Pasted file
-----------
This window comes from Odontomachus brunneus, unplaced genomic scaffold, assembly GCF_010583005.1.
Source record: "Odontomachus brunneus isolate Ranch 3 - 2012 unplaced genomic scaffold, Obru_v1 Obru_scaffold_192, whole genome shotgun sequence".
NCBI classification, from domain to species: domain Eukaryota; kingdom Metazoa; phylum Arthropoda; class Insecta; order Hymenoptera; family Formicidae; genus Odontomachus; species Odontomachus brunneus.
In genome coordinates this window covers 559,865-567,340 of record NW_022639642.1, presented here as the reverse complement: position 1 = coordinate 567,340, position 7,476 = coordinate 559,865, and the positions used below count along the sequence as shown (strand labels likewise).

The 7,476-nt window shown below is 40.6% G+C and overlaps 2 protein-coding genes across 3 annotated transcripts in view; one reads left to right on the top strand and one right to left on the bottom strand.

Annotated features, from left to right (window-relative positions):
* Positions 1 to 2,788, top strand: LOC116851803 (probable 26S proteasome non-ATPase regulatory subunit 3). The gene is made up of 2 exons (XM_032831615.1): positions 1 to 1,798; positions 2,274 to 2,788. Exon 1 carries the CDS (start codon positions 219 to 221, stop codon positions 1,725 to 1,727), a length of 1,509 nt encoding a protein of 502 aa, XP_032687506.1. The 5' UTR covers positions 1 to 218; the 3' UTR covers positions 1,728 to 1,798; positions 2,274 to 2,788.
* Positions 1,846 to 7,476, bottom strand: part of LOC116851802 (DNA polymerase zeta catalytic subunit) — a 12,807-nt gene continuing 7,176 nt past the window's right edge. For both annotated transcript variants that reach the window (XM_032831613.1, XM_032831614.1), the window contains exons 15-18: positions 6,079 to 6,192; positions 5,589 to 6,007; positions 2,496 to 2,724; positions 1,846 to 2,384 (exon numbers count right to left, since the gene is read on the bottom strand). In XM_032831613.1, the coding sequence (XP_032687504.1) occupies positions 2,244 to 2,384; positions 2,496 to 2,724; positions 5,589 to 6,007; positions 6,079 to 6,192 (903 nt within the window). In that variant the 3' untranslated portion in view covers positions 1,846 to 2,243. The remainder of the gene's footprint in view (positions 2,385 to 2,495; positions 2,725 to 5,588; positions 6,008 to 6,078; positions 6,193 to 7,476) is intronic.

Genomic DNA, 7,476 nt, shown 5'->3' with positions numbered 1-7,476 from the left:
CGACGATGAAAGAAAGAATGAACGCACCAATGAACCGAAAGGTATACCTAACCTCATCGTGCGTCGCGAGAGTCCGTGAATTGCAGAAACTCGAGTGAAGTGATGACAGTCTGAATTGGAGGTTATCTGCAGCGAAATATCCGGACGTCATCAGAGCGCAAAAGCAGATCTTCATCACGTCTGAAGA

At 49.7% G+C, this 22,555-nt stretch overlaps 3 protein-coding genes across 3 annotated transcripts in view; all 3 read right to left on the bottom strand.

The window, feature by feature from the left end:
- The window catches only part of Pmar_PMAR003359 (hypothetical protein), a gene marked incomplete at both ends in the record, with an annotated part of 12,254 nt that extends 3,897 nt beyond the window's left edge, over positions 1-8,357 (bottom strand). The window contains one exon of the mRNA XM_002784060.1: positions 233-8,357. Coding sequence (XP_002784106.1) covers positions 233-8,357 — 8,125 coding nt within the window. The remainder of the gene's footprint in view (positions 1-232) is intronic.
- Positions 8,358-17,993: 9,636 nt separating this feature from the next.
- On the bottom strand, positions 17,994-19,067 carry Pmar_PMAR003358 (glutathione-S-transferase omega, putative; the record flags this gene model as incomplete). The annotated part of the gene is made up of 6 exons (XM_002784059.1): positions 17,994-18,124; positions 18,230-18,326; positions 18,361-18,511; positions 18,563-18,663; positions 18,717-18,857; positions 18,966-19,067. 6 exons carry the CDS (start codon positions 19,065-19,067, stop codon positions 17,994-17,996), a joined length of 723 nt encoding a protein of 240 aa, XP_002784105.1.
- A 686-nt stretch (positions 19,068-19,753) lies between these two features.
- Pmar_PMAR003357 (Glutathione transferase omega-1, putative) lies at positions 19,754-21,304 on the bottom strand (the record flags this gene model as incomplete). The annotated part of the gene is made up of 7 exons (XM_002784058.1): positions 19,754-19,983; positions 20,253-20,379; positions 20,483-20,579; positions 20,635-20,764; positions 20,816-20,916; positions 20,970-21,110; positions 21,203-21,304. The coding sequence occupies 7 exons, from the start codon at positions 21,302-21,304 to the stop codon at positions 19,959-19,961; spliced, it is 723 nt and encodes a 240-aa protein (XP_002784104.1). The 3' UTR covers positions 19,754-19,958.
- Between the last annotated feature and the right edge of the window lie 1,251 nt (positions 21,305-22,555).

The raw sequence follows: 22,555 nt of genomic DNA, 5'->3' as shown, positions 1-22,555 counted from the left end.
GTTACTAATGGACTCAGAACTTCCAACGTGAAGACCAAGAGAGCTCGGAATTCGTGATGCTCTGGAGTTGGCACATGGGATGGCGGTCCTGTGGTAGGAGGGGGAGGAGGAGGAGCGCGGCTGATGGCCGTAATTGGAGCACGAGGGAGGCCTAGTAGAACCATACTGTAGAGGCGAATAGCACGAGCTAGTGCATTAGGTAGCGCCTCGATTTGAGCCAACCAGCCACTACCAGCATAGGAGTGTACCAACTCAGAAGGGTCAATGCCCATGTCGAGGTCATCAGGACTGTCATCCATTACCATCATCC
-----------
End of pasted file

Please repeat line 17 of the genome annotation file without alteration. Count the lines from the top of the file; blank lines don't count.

- Pmar_PMAR003357 (Glutathione transferase omega-1, putative) lies at positions 19,754-21,304 on the bottom strand (the record flags this gene model as incomplete). The annotated part of the gene is made up of 7 exons (XM_002784058.1): positions 19,754-19,983; positions 20,253-20,379; positions 20,483-20,579; positions 20,635-20,764; positions 20,816-20,916; positions 20,970-21,110; positions 21,203-21,304. The coding sequence occupies 7 exons, from the start codon at positions 21,302-21,304 to the stop codon at positions 19,959-19,961; spliced, it is 723 nt and encodes a 240-aa protein (XP_002784104.1). The 3' UTR covers positions 19,754-19,958.